New Yorkers may be intrigued by Nike's new iPod-enabled sneakers, but there's plenty of snickering in Paducah.

Conventional wisdom holds that high-tech haves and have-nots are separated by disposable income, but the chasm is yawning ever-wider between people living in metropolitan areas and those in micropolitan areas -- the federal government's name for what used to be called "small towns." Even as broadband penetration narrows the much-discussed digital divide of Internet access in cities vs. rural areas, it's being replaced by a broadening technology product gap.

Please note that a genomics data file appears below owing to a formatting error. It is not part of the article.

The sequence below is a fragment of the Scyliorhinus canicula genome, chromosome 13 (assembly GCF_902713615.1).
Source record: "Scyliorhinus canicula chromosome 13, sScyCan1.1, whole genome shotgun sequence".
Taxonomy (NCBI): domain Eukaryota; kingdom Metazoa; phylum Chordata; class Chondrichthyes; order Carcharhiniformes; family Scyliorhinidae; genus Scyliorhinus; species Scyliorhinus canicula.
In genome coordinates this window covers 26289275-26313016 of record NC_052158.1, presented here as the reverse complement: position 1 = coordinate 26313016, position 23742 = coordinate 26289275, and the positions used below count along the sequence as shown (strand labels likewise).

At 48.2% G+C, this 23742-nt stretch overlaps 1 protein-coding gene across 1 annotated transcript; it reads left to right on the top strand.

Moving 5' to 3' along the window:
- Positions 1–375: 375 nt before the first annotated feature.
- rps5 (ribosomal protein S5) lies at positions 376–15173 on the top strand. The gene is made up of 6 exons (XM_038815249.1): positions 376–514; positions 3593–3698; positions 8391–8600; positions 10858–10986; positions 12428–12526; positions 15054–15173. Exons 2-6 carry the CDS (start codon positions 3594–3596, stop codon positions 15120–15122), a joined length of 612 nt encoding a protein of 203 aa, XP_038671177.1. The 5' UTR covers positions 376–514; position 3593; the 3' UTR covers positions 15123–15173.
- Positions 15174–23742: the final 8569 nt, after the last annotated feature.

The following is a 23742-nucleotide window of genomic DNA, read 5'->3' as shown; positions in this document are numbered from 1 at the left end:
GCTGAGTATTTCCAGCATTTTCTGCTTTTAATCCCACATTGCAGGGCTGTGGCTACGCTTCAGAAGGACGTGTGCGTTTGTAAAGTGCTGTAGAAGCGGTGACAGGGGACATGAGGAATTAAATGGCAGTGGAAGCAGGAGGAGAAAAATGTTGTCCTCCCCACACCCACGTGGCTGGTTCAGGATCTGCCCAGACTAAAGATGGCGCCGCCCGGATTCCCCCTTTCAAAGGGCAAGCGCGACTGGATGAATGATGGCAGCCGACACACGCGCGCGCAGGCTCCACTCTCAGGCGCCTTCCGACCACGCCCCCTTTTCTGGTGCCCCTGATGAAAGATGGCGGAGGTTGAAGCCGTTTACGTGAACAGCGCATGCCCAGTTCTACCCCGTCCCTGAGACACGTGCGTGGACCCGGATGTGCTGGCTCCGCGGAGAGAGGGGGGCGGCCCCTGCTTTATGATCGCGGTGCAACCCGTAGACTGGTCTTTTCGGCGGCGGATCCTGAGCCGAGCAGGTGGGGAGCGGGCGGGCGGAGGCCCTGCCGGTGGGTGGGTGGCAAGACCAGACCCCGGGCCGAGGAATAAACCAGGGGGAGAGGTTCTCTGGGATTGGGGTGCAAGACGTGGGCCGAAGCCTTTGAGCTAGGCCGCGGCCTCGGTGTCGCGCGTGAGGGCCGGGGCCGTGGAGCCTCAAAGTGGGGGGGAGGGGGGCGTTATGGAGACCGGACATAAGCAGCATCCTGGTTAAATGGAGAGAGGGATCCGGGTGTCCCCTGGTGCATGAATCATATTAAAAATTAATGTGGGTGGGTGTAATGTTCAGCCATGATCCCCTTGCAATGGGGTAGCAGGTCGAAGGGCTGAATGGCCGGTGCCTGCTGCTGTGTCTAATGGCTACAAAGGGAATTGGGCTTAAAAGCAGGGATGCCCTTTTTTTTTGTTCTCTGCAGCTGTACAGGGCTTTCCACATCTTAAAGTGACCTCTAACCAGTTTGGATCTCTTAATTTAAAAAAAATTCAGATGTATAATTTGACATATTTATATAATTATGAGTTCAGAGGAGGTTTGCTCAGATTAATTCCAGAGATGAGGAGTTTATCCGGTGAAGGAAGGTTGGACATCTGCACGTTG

Visit any big city to witness white wires dangling from ears and hordes of BlackBerry-thumbing executives in restaurants at midday. But don't expect a similar scenario when strolling by the Main Street lunch counter -- even though those diners may well afford those same devices.

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